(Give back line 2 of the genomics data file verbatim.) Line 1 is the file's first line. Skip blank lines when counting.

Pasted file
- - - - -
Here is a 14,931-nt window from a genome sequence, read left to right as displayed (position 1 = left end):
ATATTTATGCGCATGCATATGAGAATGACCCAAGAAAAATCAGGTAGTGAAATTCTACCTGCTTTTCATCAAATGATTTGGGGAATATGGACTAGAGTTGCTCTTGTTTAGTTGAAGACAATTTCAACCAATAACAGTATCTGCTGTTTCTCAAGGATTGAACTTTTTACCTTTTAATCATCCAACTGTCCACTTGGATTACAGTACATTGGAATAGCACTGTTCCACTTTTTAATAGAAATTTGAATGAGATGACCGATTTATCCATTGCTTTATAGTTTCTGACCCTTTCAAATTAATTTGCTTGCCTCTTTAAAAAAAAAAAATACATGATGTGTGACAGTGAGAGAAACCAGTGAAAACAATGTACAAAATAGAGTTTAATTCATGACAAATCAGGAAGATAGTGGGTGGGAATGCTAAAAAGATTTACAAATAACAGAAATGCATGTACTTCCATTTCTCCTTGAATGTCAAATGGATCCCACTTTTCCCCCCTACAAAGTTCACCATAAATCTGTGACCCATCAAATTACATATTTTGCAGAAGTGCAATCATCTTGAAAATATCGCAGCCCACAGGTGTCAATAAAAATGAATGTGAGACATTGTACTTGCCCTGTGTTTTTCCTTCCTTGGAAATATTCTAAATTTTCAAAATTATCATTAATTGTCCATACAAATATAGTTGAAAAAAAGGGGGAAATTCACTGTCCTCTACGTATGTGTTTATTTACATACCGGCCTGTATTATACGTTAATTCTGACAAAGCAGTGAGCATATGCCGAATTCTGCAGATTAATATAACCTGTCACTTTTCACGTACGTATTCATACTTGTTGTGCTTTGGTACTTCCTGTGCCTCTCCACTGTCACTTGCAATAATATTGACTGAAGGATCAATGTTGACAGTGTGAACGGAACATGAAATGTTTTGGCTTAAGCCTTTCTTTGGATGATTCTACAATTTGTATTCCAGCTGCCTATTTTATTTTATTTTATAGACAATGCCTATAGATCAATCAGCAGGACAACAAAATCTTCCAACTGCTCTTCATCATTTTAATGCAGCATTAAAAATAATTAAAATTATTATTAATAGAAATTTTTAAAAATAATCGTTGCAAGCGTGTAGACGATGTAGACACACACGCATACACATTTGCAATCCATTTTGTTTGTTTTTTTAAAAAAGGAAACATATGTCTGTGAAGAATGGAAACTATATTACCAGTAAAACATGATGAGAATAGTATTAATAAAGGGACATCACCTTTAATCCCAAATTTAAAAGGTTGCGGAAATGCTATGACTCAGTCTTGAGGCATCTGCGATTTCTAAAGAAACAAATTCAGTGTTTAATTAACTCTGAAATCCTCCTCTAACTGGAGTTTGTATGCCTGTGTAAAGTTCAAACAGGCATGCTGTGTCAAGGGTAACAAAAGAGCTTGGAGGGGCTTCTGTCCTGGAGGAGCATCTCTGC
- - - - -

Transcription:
ATATTTATGCGCATGCATATGAGAATGACCCAAGAAAAATCAGGTAGTGAAATTCTACCTGCTTTTCATCAAATGATTTGGGGAATATGGACTAGAGTTGCTCTTGTTTAGTTGAAGACAATTTCAACCAATAACAGTATCTGCTGTTTCTCAAGGATTGAACTTTTTACCTTTTAATCATCCAACTGTCCACTTGGATTACAGTACATTGGAATAGCACTGTTCCACTTTTTAATAGAAATTTGAATGAGATGACCGATTTATCCATTGCTTTATAGTTTCTGACCCTTTCAAATTAATTTGCTTGCCTCTTTAAAAAAAAAAAATACATGATGTGTGACAGTGAGAGAAACCAGTGAAAACAATGTACAAAATAGAGTTTAATTCATGACAAATCAGGAAGATAGTGGGTGGGAATGCTAAAAAGATTTACAAATAACAGAAATGCATGTACTTCCATTTCTCCTTGAATGTCAAATGGATCCCACTTTTCCCCCCTACAAAGTTCACCATAAATCTGTGACCCATCAAATTACATATTTTGCAGAAGTGCAATCATCTTGAAAATATCGCAGCCCACAGGTGTCAATAAAAATGAATGTGAGACATTGTACTTGCCCTGTGTTTTTCCTTCCTTGGAAATATTCTAAATTTTCAAAATTATCATTAATTGTCCATACAAATATAGTTGAAAAAAAGGGGGAAATTCACTGTCCTCTACGTATGTGTTTATTTACATACCGGCCTGTATTATACGTTAATTCTGACAAAGCAGTGAGCATATGCCGAATTCTGCAGATTAATATAACCTGTCACTTTTCACGTACGTATTCATACTTGTTGTGCTTTGGTACTTCCTGTGCCTCTCCACTGTCACTTGCAATAATATTGACTGAAGGATCAATGTTGACAGTGTGAACGGAACATGAAATGTTTTGGCTTAAGCCTTTCTTTGGATGATTCTACAATTTGTATTCCAGCTGCCTATTTTATTTTATTTTATAGACAATGCCTATAGATCAATCAGCAGGACAACAAAATCTTCCAACTGCTCTTCATCATTTTAATGCAGCATTAAAAATAATTAAAATTATTATTAATAGAAATTTTTAAAAATAATCGTTGCAAGCGTGTAGACGATGTAGACACACACGCATACACATTTGCAATCCATTTTGTTTGTTTTTTTAAAAAAGGAAACATATGTCTGTGAAGAATGGAAACTATATTACCAGTAAAACATGATGAGAATAGTATTAATAAAGGGACATCACCTTTAATCCCAAATTTAAAAGGTTGCGGAAATGCTATGACTCAGTCTTGAGGCATCTGCGATTTCTAAAGAAACAAATTCAGTGTTTAATTAACTCTGAAATCCTCCTCTAACTGGAGTTTGTATGCCTGTGTAAAGTTCAAACAGGCATGCTGTGTCAAGGGTAACAAAAGAGCTTGGAGGGGCTTCTGTCCTGGAGGAGCATCTCTGC